It was a big day for the little Maserati today, I was ready for the first test start, I believe it has not been run for many, many years, maybe as many as 60. I had struggled a bit with the ignition, I had a senior moment and hadn't twigged that 2 of the 3 wires coming out of the Ducati magneto had to be joined externally to get a spark. What I thought was a kill wire was one end of the exciter coil and that had to be connected to the wire coming from the points to the coil. I had a coil from a modern Aprilia but that only gave me a really weak spark so I set about doing a repair to the Novi coil that came in a box with the bike. The 1/4 inch terminal had been snapped off flush so I used my Dremel to grind away some of the material from around the remains until I had enough to solder a wire to. That worked perfectly and I was rewarded with the biggest, fastest, bluest spark I could have hoped for.
Still got to add a chain guard but it works rather well.
I suppose it was always going to be a very low chance of success, there were a lot of unknowns, I didn't even know if the bike had ever been run in it's current configuration, Vic and Adrian had brought the paddock starter over, which span the rear wheel over with great vengeance and furious anger, the magneto was producing a massive spark, the tank was filled with methanol and the first attempt was made.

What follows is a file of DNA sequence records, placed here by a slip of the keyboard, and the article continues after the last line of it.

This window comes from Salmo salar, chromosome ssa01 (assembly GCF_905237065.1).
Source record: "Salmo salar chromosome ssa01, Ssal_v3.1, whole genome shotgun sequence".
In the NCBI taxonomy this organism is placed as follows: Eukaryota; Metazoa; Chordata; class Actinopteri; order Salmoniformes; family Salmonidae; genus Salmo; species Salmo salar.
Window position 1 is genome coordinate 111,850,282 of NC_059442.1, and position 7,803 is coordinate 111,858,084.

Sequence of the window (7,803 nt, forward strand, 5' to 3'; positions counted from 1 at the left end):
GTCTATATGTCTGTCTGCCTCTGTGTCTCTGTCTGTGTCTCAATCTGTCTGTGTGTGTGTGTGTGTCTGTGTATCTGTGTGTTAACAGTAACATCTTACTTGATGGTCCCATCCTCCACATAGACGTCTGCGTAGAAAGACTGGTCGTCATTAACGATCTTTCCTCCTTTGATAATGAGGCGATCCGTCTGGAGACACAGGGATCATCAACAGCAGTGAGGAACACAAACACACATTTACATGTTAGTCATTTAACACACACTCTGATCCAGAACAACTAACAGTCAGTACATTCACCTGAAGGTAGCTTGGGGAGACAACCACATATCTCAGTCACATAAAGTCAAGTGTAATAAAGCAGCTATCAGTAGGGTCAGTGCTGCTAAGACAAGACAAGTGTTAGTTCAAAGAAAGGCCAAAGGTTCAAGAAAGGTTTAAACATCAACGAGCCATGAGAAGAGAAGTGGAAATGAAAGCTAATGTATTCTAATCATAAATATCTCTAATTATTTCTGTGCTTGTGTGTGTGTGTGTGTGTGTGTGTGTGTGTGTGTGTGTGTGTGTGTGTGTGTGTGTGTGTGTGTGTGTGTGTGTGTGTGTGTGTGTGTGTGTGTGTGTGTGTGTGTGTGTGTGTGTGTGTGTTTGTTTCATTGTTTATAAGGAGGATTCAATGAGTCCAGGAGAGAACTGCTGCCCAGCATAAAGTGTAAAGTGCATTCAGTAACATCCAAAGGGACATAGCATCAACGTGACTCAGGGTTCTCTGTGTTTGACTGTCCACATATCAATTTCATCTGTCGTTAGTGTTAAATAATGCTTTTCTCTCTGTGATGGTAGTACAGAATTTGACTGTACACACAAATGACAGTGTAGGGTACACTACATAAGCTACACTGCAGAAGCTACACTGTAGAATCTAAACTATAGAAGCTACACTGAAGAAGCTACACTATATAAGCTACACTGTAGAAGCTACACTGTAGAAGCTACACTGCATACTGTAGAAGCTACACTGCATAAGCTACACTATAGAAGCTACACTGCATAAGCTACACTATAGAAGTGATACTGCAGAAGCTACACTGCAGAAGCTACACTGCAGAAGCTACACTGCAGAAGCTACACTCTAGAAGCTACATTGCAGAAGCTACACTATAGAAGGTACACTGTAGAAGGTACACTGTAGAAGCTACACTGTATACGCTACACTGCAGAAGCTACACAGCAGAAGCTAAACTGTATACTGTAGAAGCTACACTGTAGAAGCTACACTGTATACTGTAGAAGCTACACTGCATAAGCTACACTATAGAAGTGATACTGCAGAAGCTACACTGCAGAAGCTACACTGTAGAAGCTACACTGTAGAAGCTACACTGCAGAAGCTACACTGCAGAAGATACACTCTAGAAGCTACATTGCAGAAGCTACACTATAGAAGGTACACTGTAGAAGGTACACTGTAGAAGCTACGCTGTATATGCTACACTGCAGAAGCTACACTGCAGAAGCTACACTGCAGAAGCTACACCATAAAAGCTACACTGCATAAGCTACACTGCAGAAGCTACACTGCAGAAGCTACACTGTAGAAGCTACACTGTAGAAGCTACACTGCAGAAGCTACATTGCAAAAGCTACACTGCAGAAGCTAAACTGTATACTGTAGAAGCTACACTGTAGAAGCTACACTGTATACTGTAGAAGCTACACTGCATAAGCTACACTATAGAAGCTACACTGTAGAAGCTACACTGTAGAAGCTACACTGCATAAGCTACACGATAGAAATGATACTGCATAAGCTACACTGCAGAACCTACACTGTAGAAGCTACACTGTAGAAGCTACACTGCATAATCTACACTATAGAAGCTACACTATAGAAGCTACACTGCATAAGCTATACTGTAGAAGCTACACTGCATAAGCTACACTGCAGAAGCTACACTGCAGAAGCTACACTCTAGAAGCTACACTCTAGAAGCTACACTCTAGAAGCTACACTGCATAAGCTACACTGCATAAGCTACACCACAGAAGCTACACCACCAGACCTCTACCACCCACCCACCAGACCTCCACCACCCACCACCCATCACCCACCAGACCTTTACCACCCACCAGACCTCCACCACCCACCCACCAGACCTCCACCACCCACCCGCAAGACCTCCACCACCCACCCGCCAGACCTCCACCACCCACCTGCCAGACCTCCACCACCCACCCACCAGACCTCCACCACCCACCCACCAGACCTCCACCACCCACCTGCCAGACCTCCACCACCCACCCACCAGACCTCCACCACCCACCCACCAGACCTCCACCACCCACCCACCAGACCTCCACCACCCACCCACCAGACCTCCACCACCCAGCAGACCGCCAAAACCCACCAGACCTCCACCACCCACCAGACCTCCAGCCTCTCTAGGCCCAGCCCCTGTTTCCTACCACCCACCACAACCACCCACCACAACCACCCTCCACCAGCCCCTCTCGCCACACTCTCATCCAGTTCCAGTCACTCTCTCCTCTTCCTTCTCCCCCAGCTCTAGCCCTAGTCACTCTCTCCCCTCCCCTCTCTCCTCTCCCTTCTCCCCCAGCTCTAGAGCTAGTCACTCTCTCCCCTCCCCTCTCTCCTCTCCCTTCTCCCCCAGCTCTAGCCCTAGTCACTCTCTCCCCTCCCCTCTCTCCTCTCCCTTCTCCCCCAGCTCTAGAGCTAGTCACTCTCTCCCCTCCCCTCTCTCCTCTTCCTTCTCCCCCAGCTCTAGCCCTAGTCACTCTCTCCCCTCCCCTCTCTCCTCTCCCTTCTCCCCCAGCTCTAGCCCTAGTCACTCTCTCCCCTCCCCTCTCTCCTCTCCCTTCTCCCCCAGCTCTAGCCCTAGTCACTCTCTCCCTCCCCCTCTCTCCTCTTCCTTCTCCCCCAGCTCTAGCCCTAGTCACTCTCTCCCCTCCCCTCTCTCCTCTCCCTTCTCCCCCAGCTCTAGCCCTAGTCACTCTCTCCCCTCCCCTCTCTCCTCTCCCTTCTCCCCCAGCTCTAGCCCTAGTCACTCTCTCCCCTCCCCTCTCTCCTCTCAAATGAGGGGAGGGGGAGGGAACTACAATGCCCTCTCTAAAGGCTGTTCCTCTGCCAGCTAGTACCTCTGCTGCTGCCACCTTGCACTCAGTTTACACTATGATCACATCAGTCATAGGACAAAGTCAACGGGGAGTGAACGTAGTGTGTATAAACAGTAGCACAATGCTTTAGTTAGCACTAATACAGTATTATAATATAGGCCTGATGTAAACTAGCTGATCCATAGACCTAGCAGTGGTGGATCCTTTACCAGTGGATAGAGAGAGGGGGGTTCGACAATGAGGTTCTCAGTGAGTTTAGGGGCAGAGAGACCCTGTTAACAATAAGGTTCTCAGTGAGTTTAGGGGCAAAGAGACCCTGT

This is what I originally came up with but when I put it on the bike and compared it with an original one it didn't look right s I had to trim it a bit.
I found some time today, to get over to my favourite engineering supplier - Craftwork Engineering over on the Marsh Lane industrial estate, it's one of my favourite places - much better than Barbados or some other place with beaches. I needed some 3mm steel sheet and some 80x40 box section for my paddock starter, I bought a much larger bit of the 3mm than I needed as I like to have some around, I am always needing some for various jobs.
This is what a Lotus Cortina engine looks like out of the car, it's a simple matter to plonk it in the car.